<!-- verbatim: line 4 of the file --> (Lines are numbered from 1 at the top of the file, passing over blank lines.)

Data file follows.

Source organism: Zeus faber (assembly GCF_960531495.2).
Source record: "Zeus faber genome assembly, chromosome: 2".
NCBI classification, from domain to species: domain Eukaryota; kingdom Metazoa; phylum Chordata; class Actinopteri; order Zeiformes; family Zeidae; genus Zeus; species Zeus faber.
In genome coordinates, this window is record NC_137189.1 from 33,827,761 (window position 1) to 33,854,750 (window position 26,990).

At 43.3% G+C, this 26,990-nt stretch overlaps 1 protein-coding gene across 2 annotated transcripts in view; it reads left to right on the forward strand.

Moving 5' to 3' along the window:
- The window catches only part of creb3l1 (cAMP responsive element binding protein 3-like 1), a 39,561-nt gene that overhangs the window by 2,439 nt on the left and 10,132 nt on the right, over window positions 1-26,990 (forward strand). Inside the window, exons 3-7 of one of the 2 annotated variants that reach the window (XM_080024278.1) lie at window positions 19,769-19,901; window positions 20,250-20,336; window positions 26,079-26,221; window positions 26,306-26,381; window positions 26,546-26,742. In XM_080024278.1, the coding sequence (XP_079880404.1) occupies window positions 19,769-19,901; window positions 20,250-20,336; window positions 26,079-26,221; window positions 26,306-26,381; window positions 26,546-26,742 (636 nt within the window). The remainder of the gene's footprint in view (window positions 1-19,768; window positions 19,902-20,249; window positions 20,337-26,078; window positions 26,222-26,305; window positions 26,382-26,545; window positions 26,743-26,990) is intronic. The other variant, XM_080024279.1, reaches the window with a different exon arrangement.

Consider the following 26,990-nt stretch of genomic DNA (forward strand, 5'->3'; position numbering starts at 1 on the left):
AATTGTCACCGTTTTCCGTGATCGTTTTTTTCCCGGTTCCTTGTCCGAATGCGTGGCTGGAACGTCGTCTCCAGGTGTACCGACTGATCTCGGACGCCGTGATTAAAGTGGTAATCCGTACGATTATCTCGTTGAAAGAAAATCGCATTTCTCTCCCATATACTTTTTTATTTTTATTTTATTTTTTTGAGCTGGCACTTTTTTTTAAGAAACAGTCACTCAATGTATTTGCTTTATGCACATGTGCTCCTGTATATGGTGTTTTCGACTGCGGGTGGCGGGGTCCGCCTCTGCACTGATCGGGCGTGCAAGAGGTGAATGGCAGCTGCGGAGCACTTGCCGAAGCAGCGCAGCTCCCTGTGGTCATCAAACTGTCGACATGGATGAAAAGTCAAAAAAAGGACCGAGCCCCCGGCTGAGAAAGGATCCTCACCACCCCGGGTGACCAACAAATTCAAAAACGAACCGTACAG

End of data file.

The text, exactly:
In genome coordinates, this window is record NC_137189.1 from 33,827,761 (window position 1) to 33,854,750 (window position 26,990).